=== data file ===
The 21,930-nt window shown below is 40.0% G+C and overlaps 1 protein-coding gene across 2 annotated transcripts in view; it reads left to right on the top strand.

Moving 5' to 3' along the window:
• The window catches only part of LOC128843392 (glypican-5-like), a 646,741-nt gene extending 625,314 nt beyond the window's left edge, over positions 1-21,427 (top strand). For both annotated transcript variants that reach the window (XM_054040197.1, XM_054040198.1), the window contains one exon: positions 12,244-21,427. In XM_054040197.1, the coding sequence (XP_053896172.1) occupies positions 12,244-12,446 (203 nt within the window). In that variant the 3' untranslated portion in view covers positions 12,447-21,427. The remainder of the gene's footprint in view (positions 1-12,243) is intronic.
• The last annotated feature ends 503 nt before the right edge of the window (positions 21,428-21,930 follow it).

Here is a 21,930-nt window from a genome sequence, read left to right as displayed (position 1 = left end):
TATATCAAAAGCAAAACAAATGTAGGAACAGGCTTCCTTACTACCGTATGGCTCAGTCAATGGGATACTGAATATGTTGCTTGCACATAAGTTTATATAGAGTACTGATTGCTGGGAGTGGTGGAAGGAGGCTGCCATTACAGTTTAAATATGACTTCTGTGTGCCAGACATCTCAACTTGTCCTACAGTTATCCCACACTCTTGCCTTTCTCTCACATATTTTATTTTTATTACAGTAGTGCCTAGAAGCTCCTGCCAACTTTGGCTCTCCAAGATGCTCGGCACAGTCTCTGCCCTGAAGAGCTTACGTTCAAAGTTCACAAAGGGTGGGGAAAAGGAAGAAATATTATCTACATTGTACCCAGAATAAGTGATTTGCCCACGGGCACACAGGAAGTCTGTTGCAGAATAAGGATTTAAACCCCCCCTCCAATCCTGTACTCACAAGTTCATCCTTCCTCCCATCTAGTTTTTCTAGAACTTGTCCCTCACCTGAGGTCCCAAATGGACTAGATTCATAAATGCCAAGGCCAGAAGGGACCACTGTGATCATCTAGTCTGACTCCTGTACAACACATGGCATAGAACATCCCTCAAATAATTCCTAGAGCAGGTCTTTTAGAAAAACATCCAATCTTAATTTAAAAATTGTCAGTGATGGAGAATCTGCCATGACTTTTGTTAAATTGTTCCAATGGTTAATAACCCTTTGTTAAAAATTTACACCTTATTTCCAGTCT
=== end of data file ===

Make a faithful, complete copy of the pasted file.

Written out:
The 21,930-nt window shown below is 40.0% G+C and overlaps 1 protein-coding gene across 2 annotated transcripts in view; it reads left to right on the top strand.

Moving 5' to 3' along the window:
• The window catches only part of LOC128843392 (glypican-5-like), a 646,741-nt gene extending 625,314 nt beyond the window's left edge, over positions 1-21,427 (top strand). For both annotated transcript variants that reach the window (XM_054040197.1, XM_054040198.1), the window contains one exon: positions 12,244-21,427. In XM_054040197.1, the coding sequence (XP_053896172.1) occupies positions 12,244-12,446 (203 nt within the window). In that variant the 3' untranslated portion in view covers positions 12,447-21,427. The remainder of the gene's footprint in view (positions 1-12,243) is intronic.
• The last annotated feature ends 503 nt before the right edge of the window (positions 21,428-21,930 follow it).

Here is a 21,930-nt window from a genome sequence, read left to right as displayed (position 1 = left end):
TATATCAAAAGCAAAACAAATGTAGGAACAGGCTTCCTTACTACCGTATGGCTCAGTCAATGGGATACTGAATATGTTGCTTGCACATAAGTTTATATAGAGTACTGATTGCTGGGAGTGGTGGAAGGAGGCTGCCATTACAGTTTAAATATGACTTCTGTGTGCCAGACATCTCAACTTGTCCTACAGTTATCCCACACTCTTGCCTTTCTCTCACATATTTTATTTTTATTACAGTAGTGCCTAGAAGCTCCTGCCAACTTTGGCTCTCCAAGATGCTCGGCACAGTCTCTGCCCTGAAGAGCTTACGTTCAAAGTTCACAAAGGGTGGGGAAAAGGAAGAAATATTATCTACATTGTACCCAGAATAAGTGATTTGCCCACGGGCACACAGGAAGTCTGTTGCAGAATAAGGATTTAAACCCCCCCTCCAATCCTGTACTCACAAGTTCATCCTTCCTCCCATCTAGTTTTTCTAGAACTTGTCCCTCACCTGAGGTCCCAAATGGACTAGATTCATAAATGCCAAGGCCAGAAGGGACCACTGTGATCATCTAGTCTGACTCCTGTACAACACATGGCATAGAACATCCCTCAAATAATTCCTAGAGCAGGTCTTTTAGAAAAACATCCAATCTTAATTTAAAAATTGTCAGTGATGGAGAATCTGCCATGACTTTTGTTAAATTGTTCCAATGGTTAATAACCCTTTGTTAAAAATTTACACCTTATTTCCAGTCT